The role of the parent/s and staff in enhancing growth for premature infants should reduce stress for the neonate and parent/s. Parent/s of premature babies might feel that their role is minimal. This may setup feelings of guilt and inadequacy; parents often feel powerless at a time when they thought they would have full control (pregnancy). Therefore, teaching ways to provide and nurture within the baby's sound environment may be medically advantageous, while at the same time may serve to be critical in the bonding process.

Music Therapy at Beth Israel: A Team-Centered Context
The Neonatal Intensive Care Unit is an environment of great need. The implementation and inclusion of music therapy in a team-centered context is essential to the growth of service in the NICU. Intensive care units maintain procedures that include accountability and documentation of services. It is therefore useful to have a formal structure in the referral process. The Referral form at Mount Sinai Beth Israel which accompanies the Criteria for Referral ensures that the referred infants will be treated, and additionally provides the music therapist with a clear direction regarding the area of greatest need from a medical and psychosocial perspective.

More pages on NICU Music Therapy at Beth Israel:

References

Calabro, L., Wolfe, R. & Shoemark, Helen (2003). The effects of recorded sedative music on the physiology and behaviour of premature infants with a respiratory disorder. Australian Journal of Music Therapy, 14, 3-19.

Clements, A. (1996). New sense out of old sense. In R. Pratt & Groke, D. (eds.) Musicmedicine 3: Expanding Horizons, pp101-119. Melbourne, Australia: University of Melbourne.

Liebman, S. (1989). The effects of music and relaxation on third trimester anxirty in 3rd trimester anxiety in adolescent pregnancy. Unpublished doctoral thesis. Miami.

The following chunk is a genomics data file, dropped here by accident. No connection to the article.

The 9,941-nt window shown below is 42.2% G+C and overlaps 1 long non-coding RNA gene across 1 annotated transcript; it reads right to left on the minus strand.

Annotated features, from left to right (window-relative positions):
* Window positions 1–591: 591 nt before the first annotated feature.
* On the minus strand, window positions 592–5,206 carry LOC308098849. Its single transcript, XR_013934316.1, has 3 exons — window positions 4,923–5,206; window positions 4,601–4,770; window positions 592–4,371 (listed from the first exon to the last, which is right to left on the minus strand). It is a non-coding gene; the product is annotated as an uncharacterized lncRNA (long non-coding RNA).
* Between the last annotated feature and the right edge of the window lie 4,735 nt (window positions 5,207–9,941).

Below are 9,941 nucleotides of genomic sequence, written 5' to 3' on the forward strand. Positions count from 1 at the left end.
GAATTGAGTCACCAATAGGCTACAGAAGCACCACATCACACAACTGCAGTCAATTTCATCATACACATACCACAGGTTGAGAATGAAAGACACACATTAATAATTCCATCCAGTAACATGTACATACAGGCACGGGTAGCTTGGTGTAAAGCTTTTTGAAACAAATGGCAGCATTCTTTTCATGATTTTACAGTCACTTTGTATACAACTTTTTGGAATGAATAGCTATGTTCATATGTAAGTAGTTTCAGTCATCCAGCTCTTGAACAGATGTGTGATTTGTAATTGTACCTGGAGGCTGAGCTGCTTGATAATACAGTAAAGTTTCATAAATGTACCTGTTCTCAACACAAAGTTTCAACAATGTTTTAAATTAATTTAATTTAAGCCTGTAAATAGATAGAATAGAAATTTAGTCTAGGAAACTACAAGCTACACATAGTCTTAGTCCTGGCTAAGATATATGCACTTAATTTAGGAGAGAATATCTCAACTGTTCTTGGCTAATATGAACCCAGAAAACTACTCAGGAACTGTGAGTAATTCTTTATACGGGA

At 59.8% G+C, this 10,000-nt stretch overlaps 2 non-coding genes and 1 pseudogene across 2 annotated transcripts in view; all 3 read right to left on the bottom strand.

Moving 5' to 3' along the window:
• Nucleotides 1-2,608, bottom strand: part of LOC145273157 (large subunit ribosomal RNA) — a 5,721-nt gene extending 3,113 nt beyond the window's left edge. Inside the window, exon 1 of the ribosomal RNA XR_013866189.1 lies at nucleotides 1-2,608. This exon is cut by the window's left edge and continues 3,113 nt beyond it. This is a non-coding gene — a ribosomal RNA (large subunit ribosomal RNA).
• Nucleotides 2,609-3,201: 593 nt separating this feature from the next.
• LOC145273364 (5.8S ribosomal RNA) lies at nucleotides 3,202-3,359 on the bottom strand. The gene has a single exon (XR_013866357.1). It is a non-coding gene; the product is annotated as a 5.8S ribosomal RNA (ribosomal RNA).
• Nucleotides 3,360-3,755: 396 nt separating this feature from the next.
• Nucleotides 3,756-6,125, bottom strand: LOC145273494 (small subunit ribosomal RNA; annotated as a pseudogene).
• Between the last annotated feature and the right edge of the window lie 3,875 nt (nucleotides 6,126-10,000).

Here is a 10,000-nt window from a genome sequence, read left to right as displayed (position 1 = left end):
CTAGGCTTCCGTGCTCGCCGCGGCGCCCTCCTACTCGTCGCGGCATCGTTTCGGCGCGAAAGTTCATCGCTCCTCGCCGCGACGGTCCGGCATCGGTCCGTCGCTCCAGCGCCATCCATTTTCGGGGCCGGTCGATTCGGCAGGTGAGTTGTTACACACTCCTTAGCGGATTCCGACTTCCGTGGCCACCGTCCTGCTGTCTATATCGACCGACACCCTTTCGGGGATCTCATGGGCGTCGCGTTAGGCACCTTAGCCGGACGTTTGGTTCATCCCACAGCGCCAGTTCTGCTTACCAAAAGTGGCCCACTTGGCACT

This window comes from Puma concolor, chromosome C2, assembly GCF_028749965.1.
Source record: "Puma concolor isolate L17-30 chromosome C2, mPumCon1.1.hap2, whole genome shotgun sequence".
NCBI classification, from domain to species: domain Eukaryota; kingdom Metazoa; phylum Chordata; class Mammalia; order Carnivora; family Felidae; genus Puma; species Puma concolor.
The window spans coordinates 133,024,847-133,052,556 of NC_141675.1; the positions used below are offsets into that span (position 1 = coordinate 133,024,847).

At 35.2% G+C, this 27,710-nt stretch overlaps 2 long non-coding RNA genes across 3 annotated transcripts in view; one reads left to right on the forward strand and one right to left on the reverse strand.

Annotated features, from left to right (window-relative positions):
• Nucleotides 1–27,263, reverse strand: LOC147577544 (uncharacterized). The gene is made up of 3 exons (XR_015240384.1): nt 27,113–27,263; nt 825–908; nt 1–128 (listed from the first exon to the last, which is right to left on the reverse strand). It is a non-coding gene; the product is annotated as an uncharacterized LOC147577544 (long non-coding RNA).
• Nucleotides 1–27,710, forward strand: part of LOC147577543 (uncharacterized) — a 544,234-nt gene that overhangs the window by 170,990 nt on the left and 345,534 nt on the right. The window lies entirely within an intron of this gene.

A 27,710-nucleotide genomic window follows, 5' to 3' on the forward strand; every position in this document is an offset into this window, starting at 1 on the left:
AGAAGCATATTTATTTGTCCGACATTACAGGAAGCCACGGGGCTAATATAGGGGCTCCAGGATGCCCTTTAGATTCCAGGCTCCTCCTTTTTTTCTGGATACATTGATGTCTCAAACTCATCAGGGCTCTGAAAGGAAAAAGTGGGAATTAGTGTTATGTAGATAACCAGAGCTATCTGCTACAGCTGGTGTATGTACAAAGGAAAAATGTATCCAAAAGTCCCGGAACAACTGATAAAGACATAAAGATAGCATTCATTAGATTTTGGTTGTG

Linquist, R. (1985). The role of GIM in the birthing process. Unpublished fellows paper. Institute for music and consciousness. Townsend, WA.

Loewy, J. Hallan, C., Friedman, E. & Martinez, C. Sleep/Sedation in Children Undergoing EEG Testing:  A Comparison of Chloral Hydrate and Music Therapy. Journal of Perianesthesia Nursing, 20 (5), 323-31.

McKinney, C. (1990). Music therapy in obstetrics: A review. Music Therapy Perspectives. 8: 57-60.

Pratt, RR. (1999). Music and infant well-being. In R.R. Pratt & D Grocke, (Eds), MusicMedicine 3-Expanding horizons. Melbourne , Australia : University of Melbourne.

Shoemark, Helen (2004). Family-centred music therapy for infants with complex medical and surgical needs. In M. Nocker (Ed). Music therapy for premature and newborn infants. (141-157). Gilsum, NH: Barcelona.

Shoemark, Helen (2000). The use of music therapy in treating infants with complex bowel complaints. In J. Loewy (Ed.). Music Therapy in the Neonatal Intensive Care Unit. (pp.101 - 107). New York: Satchnote Press.

Standley, J.M. (2000). Music therapy in medical treatment. In Smith. D. (Ed.) Effectiveness of Music Therapy Procedures: Documentation of Research and Clinical Practice. American Music Therapy Association: Silver Spring, MD.

Winslow, G. (1986). Music therapy in the treatment of anxiety in hospitalized high-risk mothers. Music Therapy Perspective 3:29-33.